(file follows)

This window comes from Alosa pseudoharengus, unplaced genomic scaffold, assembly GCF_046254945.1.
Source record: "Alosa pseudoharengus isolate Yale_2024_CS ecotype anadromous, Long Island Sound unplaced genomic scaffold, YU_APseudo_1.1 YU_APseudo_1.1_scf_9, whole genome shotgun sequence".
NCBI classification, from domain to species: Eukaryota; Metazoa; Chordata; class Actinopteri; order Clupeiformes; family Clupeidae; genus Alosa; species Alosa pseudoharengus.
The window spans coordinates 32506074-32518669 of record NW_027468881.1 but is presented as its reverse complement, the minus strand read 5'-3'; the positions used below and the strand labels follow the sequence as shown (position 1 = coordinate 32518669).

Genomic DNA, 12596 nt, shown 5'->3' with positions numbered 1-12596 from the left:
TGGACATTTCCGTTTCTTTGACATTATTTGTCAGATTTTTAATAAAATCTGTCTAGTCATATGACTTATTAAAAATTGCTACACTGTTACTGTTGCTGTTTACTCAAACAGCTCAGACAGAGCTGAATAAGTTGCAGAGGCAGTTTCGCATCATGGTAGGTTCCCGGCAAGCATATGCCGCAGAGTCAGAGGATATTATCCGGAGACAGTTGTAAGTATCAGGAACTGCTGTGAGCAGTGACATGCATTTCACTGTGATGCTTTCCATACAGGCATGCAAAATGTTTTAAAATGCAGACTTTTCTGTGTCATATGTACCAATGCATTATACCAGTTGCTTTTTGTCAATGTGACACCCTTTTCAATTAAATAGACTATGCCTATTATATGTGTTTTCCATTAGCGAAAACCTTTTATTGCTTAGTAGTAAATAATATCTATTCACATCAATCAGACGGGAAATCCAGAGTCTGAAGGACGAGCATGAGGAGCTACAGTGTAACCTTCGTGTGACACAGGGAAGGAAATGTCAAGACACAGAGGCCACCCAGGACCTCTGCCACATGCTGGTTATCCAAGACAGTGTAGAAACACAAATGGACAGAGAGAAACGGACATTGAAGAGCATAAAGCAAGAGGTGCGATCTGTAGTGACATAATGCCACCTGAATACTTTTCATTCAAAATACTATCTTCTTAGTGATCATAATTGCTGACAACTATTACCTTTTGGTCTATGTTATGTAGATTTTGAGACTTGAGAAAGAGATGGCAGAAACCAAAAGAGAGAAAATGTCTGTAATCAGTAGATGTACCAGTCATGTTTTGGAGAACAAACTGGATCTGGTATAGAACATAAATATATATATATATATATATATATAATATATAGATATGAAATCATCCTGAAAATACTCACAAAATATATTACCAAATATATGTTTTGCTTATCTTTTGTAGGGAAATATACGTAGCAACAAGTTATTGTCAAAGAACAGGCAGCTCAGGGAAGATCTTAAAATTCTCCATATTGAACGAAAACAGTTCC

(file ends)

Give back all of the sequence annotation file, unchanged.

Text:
This window comes from Alosa pseudoharengus, unplaced genomic scaffold, assembly GCF_046254945.1.
Source record: "Alosa pseudoharengus isolate Yale_2024_CS ecotype anadromous, Long Island Sound unplaced genomic scaffold, YU_APseudo_1.1 YU_APseudo_1.1_scf_9, whole genome shotgun sequence".
NCBI classification, from domain to species: Eukaryota; Metazoa; Chordata; class Actinopteri; order Clupeiformes; family Clupeidae; genus Alosa; species Alosa pseudoharengus.
The window spans coordinates 32506074-32518669 of record NW_027468881.1 but is presented as its reverse complement, the minus strand read 5'-3'; the positions used below and the strand labels follow the sequence as shown (position 1 = coordinate 32518669).

Genomic DNA, 12596 nt, shown 5'->3' with positions numbered 1-12596 from the left:
TGGACATTTCCGTTTCTTTGACATTATTTGTCAGATTTTTAATAAAATCTGTCTAGTCATATGACTTATTAAAAATTGCTACACTGTTACTGTTGCTGTTTACTCAAACAGCTCAGACAGAGCTGAATAAGTTGCAGAGGCAGTTTCGCATCATGGTAGGTTCCCGGCAAGCATATGCCGCAGAGTCAGAGGATATTATCCGGAGACAGTTGTAAGTATCAGGAACTGCTGTGAGCAGTGACATGCATTTCACTGTGATGCTTTCCATACAGGCATGCAAAATGTTTTAAAATGCAGACTTTTCTGTGTCATATGTACCAATGCATTATACCAGTTGCTTTTTGTCAATGTGACACCCTTTTCAATTAAATAGACTATGCCTATTATATGTGTTTTCCATTAGCGAAAACCTTTTATTGCTTAGTAGTAAATAATATCTATTCACATCAATCAGACGGGAAATCCAGAGTCTGAAGGACGAGCATGAGGAGCTACAGTGTAACCTTCGTGTGACACAGGGAAGGAAATGTCAAGACACAGAGGCCACCCAGGACCTCTGCCACATGCTGGTTATCCAAGACAGTGTAGAAACACAAATGGACAGAGAGAAACGGACATTGAAGAGCATAAAGCAAGAGGTGCGATCTGTAGTGACATAATGCCACCTGAATACTTTTCATTCAAAATACTATCTTCTTAGTGATCATAATTGCTGACAACTATTACCTTTTGGTCTATGTTATGTAGATTTTGAGACTTGAGAAAGAGATGGCAGAAACCAAAAGAGAGAAAATGTCTGTAATCAGTAGATGTACCAGTCATGTTTTGGAGAACAAACTGGATCTGGTATAGAACATAAATATATATATATATATATATATATAATATATAGATATGAAATCATCCTGAAAATACTCACAAAATATATTACCAAATATATGTTTTGCTTATCTTTTGTAGGGAAATATACGTAGCAACAAGTTATTGTCAAAGAACAGGCAGCTCAGGGAAGATCTTAAAATTCTCCATATTGAACGAAAACAGTTCC